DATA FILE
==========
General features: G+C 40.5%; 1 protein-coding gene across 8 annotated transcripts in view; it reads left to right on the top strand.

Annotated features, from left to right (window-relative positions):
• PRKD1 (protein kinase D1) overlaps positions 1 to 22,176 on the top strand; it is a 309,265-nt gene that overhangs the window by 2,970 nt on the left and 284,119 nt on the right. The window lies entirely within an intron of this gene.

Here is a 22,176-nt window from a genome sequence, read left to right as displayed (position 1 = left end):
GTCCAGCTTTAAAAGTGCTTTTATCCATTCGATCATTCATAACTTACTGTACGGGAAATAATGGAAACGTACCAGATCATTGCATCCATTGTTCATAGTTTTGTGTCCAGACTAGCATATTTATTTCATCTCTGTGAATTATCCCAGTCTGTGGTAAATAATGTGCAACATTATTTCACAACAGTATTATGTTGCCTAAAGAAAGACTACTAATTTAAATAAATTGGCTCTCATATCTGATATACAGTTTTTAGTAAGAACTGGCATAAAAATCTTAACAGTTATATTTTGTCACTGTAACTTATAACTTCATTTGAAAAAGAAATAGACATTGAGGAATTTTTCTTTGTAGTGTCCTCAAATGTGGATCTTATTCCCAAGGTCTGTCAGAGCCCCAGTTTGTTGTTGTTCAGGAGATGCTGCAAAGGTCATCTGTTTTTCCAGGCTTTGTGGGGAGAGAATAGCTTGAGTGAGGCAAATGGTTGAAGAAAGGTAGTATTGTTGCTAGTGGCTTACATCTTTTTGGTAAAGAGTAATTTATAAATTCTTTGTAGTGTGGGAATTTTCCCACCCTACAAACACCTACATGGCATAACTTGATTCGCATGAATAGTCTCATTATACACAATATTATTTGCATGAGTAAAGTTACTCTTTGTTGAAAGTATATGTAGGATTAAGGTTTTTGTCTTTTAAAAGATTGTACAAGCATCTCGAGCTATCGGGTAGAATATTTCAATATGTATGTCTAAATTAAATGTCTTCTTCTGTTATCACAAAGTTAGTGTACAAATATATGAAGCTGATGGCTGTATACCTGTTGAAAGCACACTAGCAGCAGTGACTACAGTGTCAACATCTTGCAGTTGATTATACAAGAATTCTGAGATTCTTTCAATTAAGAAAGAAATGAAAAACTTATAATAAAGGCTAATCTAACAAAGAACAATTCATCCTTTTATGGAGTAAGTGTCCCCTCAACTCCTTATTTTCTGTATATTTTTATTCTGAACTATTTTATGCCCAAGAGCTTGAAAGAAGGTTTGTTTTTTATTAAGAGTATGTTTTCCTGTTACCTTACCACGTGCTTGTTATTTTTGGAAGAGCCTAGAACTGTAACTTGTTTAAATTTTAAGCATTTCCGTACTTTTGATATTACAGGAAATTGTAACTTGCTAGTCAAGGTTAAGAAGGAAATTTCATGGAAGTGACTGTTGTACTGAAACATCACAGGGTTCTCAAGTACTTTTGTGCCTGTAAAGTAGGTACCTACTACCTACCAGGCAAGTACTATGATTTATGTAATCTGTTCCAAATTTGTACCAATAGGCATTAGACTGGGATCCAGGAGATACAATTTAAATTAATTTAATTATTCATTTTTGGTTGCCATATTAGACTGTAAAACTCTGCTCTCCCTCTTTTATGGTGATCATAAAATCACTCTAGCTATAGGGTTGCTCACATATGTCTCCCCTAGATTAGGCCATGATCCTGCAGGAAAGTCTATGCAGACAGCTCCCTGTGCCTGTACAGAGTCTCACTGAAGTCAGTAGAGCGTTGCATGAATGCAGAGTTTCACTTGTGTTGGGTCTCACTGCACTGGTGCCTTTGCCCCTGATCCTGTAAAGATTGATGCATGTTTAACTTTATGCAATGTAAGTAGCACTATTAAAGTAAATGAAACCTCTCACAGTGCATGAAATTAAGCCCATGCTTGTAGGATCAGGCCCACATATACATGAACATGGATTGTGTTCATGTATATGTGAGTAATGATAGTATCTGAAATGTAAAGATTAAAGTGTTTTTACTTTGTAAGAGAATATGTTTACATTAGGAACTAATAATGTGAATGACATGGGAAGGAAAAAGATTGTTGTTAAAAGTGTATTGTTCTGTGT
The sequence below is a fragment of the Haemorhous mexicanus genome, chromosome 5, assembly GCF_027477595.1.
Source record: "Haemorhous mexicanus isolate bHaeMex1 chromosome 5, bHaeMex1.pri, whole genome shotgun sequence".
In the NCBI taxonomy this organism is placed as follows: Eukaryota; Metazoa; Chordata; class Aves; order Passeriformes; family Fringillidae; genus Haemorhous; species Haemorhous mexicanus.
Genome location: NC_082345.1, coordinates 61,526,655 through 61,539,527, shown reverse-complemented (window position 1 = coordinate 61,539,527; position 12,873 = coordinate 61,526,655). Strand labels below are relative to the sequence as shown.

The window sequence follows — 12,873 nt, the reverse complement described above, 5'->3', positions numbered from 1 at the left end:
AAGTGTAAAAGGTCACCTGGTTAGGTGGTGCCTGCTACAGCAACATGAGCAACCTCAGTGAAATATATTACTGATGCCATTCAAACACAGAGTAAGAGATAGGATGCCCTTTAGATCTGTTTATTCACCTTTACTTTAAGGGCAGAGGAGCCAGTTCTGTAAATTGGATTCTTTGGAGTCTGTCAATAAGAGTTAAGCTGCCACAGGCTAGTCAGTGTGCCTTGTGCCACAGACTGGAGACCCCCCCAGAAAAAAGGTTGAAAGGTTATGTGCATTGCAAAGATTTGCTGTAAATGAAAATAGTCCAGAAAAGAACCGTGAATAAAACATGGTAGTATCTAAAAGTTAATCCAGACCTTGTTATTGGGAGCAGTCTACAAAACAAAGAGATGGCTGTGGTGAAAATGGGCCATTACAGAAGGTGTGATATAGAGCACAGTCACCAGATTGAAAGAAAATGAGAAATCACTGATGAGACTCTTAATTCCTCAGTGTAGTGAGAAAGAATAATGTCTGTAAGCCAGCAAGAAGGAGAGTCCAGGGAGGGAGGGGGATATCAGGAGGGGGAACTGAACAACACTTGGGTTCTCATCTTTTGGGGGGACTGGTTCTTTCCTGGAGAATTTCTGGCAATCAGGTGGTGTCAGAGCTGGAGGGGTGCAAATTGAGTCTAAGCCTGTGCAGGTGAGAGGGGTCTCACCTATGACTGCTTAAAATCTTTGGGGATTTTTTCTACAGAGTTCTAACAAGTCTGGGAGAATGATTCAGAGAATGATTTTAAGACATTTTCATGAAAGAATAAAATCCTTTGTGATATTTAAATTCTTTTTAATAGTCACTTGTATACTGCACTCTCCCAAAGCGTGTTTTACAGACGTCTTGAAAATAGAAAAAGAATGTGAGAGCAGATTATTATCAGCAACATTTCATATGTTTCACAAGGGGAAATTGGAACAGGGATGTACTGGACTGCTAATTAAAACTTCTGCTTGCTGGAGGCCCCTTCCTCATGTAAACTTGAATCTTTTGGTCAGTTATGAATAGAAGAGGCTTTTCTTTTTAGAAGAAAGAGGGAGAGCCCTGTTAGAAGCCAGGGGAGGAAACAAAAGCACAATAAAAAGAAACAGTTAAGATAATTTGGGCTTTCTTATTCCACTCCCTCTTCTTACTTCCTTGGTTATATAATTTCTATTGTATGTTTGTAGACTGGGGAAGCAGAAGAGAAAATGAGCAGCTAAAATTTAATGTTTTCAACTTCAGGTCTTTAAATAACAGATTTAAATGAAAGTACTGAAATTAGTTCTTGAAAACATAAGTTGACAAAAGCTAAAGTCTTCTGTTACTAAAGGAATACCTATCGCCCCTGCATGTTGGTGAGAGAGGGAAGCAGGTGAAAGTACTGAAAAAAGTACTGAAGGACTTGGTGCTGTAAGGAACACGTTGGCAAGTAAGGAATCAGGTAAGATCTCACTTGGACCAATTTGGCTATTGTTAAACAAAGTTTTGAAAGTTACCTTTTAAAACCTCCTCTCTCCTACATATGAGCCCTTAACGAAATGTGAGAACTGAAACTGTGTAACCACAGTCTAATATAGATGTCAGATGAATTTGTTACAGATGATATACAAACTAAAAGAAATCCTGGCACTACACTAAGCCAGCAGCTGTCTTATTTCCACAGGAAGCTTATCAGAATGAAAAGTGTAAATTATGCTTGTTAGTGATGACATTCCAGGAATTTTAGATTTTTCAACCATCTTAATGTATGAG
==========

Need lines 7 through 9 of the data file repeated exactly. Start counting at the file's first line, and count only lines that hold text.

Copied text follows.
Source record: "Haemorhous mexicanus isolate bHaeMex1 chromosome 5, bHaeMex1.pri, whole genome shotgun sequence".
In the NCBI taxonomy this organism is placed as follows: Eukaryota; Metazoa; Chordata; class Aves; order Passeriformes; family Fringillidae; genus Haemorhous; species Haemorhous mexicanus.
Genome location: NC_082345.1, coordinates 61,526,655 through 61,539,527, shown reverse-complemented (window position 1 = coordinate 61,539,527; position 12,873 = coordinate 61,526,655). Strand labels below are relative to the sequence as shown.